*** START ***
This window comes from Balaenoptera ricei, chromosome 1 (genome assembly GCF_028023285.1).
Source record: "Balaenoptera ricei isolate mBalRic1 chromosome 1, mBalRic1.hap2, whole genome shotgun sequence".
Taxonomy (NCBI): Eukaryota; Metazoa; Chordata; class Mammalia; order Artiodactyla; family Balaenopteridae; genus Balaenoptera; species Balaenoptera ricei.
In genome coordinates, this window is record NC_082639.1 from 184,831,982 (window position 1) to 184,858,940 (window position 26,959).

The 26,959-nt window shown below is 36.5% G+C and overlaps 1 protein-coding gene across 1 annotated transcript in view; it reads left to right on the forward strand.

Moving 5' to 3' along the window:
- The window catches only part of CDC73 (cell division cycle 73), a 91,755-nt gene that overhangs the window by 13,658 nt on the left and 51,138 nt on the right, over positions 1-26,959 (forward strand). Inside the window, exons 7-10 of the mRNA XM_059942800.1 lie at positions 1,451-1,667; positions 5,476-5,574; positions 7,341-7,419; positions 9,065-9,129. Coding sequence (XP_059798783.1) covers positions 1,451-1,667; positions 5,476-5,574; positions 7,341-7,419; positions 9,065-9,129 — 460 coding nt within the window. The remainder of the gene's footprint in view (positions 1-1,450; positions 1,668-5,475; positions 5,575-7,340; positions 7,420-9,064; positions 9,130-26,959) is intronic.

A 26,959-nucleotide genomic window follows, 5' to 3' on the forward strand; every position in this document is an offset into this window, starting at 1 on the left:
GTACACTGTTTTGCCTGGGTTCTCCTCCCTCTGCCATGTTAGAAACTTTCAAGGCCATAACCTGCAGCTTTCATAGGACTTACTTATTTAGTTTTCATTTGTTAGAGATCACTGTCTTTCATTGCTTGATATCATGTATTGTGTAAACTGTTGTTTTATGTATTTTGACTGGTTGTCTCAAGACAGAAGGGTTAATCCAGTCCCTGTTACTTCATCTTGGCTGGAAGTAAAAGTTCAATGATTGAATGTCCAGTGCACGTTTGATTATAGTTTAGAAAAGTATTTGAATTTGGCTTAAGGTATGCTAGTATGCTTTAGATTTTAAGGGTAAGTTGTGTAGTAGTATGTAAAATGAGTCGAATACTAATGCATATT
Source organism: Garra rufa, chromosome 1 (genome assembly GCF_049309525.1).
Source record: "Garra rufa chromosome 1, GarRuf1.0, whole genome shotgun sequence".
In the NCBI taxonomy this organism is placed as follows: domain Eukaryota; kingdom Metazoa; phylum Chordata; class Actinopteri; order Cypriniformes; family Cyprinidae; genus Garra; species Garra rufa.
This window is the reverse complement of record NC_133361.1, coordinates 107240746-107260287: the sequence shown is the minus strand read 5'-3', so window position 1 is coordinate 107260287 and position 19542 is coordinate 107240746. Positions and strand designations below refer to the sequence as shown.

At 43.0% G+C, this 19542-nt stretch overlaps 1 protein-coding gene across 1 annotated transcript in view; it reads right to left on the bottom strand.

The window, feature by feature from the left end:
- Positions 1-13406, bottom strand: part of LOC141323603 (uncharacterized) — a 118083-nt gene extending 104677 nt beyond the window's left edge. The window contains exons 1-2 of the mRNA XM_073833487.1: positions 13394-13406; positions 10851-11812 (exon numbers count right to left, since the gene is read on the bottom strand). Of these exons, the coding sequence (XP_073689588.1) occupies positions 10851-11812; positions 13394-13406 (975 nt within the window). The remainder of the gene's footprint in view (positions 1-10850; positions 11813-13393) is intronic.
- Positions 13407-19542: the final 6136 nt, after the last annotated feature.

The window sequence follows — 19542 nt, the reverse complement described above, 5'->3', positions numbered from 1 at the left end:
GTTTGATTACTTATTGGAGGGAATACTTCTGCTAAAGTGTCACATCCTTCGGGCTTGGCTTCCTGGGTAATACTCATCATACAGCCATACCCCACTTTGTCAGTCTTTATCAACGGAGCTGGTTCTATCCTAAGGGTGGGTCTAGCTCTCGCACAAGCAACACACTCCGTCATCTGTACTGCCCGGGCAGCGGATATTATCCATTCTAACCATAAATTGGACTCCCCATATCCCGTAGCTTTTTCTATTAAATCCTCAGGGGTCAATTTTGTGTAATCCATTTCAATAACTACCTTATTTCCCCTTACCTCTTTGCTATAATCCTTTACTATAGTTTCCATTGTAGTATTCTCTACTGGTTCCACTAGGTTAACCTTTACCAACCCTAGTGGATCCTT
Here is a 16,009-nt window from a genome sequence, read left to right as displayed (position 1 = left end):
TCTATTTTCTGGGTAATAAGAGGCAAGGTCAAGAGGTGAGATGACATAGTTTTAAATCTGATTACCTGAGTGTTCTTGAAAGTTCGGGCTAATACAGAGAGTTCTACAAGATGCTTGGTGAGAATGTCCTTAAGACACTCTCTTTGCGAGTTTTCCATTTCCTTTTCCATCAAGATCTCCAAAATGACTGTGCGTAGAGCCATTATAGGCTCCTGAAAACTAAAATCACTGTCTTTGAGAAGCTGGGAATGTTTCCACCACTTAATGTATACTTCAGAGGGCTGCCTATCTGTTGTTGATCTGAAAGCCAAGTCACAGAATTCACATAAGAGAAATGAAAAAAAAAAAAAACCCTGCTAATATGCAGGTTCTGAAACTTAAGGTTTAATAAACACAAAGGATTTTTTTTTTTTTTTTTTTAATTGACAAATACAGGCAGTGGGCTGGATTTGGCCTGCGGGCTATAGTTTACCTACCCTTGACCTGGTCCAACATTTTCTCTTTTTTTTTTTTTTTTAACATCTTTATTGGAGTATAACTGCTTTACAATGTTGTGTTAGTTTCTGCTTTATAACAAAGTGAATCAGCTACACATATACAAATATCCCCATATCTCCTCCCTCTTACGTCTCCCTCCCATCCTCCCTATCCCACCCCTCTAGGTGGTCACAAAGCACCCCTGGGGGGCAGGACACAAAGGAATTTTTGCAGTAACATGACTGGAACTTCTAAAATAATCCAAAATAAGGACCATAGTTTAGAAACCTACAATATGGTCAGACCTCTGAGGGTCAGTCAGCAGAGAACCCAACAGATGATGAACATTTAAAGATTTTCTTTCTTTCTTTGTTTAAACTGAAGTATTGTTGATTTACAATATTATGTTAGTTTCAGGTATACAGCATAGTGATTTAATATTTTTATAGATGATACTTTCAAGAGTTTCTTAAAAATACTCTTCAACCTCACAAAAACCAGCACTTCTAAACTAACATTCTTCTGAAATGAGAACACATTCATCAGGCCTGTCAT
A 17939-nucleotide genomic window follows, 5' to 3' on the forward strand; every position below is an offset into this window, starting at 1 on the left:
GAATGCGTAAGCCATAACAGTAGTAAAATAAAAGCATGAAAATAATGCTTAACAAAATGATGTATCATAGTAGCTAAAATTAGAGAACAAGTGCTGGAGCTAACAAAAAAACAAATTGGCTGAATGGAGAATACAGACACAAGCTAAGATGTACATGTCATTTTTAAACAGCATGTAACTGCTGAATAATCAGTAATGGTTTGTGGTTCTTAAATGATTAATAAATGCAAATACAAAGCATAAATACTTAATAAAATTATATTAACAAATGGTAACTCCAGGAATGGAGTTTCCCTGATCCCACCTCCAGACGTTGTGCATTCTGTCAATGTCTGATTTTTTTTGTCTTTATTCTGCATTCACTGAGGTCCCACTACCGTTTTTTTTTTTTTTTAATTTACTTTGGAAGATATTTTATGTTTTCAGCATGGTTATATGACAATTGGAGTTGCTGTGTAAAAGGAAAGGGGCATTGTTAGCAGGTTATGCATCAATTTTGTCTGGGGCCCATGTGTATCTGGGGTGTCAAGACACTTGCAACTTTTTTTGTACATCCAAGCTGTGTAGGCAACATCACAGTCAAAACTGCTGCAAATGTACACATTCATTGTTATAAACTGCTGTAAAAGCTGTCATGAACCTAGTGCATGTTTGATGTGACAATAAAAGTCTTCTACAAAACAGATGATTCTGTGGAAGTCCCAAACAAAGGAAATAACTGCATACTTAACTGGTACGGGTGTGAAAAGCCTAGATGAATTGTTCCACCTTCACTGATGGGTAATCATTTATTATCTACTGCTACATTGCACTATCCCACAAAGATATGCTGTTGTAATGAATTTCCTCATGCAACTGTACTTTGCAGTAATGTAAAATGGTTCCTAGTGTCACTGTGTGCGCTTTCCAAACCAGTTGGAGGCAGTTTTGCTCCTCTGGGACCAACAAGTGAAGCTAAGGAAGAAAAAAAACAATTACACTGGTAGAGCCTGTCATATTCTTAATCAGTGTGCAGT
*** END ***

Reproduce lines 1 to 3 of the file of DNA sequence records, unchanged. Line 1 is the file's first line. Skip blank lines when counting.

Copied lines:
This window comes from Balaenoptera ricei, chromosome 1 (genome assembly GCF_028023285.1).
Source record: "Balaenoptera ricei isolate mBalRic1 chromosome 1, mBalRic1.hap2, whole genome shotgun sequence".
Taxonomy (NCBI): Eukaryota; Metazoa; Chordata; class Mammalia; order Artiodactyla; family Balaenopteridae; genus Balaenoptera; species Balaenoptera ricei.